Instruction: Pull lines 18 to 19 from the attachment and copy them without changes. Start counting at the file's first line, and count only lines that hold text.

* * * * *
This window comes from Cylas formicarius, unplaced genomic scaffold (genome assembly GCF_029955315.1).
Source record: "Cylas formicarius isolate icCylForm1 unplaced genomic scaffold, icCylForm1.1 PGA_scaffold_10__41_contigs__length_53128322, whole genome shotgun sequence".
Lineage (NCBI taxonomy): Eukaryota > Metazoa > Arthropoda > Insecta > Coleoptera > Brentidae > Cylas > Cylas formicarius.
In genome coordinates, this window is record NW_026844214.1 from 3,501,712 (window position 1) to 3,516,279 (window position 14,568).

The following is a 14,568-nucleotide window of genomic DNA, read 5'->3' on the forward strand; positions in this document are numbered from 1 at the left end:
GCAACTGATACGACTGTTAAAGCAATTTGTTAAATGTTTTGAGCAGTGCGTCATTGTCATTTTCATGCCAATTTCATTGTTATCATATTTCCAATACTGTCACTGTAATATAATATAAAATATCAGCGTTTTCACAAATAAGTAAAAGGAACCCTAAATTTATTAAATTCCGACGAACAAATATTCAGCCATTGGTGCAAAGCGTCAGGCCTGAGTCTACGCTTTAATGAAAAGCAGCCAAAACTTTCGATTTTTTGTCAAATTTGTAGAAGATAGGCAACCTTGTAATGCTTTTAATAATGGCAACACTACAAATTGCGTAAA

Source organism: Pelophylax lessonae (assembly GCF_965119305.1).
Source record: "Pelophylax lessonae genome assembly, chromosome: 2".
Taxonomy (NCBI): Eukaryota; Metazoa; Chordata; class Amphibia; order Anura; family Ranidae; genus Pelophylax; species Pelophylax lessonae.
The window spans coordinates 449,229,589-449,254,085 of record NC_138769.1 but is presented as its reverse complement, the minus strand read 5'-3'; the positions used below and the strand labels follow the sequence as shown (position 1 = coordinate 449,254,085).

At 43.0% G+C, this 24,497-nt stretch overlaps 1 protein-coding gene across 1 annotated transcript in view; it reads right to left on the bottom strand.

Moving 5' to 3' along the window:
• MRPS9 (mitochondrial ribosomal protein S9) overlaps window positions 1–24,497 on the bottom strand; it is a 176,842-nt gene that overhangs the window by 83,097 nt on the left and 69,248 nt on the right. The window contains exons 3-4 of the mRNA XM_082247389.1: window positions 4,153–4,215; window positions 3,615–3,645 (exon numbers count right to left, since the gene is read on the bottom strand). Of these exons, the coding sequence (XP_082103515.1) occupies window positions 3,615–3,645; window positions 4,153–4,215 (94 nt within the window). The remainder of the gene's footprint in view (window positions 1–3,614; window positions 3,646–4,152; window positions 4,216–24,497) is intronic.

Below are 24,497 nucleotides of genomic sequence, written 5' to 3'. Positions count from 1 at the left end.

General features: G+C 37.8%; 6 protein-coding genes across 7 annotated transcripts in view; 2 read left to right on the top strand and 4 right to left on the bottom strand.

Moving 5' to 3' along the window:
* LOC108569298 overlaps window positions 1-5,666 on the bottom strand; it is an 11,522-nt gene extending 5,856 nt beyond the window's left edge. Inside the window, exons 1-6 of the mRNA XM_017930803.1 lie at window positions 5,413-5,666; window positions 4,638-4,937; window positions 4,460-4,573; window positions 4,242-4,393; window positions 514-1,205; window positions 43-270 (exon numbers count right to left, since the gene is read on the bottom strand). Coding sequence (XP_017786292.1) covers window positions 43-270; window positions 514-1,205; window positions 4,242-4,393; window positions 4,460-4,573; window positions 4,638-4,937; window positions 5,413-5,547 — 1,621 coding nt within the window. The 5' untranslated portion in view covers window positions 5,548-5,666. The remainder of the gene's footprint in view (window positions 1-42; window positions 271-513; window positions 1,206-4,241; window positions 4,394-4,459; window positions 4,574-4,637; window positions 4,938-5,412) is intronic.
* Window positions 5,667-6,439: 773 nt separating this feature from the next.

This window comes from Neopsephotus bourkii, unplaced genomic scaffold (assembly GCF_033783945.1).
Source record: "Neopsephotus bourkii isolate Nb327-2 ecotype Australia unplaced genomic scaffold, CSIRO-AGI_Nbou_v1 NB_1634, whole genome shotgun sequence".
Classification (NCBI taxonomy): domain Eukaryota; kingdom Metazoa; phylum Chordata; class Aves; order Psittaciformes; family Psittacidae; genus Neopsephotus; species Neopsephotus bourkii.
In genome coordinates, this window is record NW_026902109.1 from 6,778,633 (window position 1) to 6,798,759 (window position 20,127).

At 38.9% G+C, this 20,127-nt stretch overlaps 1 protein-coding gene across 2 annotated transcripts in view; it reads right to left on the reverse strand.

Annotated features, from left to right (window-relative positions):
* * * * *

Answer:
* Window positions 5,667-6,439: 773 nt separating this feature from the next.

This window comes from Neopsephotus bourkii, unplaced genomic scaffold (assembly GCF_033783945.1).